We do note that there were important issues explored, but global fraud was conspicuous by its absence! More Americans become victims of fraud than those affected by the Coronavirus – and yes, scam victims also die.
Here is a summary from the White House
This was published on June 13, 2021
CARBIS BAY G7 SUMMIT COMMUNIQUÉ
We, the leaders of the Group of Seven, met in Cornwall on 11-13 June 2021 determined to beat COVID-19 and build back better. We remembered everyone who has been lost to the pandemic and paid tribute to those still striving to overcome it. Inspired by their example of collaboration and determination, we gathered united by the principle that brought us together originally, that shared beliefs and shared responsibilities are the bedrock of leadership and prosperity. Guided by this, our enduring ideals as free open societies and democracies, and by our commitment to multilateralism, we have agreed a shared G7 agenda for global action to:
- End the pandemic and prepare for the future by driving an intensified international effort, starting immediately, to vaccinate the world by getting as many safe vaccines to as many people as possible as fast as possible. Total G7 commitments since the start of the pandemic provide for a total of over two billion vaccine doses, with the commitments since we last met in February 2021, including here in Carbis Bay, providing for one billion doses over the next year. At the same time we will create the appropriate frameworks to strengthen our collective defences against threats to global health by: increasing and coordinating on global manufacturing capacity on all continents; improving early warning systems; and support science in a mission to shorten the cycle for the development of safe and effective vaccines, treatments and tests from 300 to 100 days.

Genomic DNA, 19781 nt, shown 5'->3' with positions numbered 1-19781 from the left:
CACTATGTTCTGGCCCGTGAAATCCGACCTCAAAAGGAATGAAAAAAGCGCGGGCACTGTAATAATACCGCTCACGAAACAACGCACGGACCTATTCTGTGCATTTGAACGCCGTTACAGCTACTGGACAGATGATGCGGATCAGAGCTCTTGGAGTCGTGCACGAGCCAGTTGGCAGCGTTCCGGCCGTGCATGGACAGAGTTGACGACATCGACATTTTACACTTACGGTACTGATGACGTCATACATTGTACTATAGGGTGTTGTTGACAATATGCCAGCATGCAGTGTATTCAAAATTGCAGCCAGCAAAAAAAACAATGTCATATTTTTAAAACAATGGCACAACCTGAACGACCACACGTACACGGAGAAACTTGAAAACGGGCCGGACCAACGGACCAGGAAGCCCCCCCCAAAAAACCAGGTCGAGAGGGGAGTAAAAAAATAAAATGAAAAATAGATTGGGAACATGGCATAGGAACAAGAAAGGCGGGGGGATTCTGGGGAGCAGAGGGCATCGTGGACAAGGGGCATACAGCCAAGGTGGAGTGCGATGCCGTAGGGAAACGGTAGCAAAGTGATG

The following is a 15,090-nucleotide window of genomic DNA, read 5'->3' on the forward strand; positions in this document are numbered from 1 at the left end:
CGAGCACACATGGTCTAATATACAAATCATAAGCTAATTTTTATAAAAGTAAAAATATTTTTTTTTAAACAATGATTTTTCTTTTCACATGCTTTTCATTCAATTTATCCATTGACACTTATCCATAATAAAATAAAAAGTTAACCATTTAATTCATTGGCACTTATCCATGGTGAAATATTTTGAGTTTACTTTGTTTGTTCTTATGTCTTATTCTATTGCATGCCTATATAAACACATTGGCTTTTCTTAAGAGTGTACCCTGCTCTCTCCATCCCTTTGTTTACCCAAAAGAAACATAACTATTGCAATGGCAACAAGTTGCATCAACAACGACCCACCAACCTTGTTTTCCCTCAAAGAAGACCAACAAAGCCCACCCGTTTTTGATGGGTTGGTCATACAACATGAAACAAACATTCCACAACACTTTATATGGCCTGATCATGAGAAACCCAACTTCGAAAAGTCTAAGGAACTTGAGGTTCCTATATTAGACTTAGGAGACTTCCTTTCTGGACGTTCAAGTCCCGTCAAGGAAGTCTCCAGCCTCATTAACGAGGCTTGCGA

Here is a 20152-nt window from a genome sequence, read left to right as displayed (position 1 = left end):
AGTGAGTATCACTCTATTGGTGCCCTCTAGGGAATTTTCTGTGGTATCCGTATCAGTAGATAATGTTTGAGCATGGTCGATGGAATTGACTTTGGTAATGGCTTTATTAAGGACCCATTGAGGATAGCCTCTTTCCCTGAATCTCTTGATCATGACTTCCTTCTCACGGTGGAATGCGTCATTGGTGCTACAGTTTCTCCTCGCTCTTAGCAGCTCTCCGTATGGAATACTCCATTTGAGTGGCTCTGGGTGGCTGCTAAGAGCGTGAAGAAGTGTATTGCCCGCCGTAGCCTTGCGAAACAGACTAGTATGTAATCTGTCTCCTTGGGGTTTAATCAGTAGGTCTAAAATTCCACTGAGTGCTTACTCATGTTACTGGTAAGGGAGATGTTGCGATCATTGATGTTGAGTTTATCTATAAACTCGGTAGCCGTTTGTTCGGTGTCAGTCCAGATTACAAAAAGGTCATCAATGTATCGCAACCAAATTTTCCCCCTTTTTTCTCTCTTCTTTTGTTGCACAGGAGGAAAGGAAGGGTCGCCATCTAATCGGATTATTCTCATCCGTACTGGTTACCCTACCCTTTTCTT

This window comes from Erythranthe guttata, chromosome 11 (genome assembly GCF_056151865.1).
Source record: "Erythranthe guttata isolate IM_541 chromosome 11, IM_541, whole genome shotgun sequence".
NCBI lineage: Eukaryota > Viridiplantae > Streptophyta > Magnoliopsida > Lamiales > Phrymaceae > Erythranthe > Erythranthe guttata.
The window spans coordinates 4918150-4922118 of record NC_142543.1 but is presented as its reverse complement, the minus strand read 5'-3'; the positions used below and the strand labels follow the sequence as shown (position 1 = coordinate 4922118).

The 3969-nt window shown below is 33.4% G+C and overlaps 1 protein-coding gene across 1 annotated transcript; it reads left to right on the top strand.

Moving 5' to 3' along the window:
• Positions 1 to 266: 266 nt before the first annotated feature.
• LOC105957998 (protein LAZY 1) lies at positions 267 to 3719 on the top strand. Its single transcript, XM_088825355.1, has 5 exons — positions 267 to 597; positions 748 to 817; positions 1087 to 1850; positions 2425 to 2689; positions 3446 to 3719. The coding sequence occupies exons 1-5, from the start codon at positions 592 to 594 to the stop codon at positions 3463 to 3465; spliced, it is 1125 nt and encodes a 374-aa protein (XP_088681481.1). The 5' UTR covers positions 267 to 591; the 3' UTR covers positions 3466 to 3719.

- Reinvigorate our economies by advancing recovery plans that build on the $12 trillion of support we have put in place during the pandemic. We will continue to support our economies for as long as is necessary, shifting the focus of our support from crisis response to promoting growth into the future, with plans that create jobs, invest in infrastructure, drive innovation, support people, and level up so that no place or person, irrespective of age, ethnicity or gender is left behind. This has not been the case with past global crises, and we are determined that this time it will be different.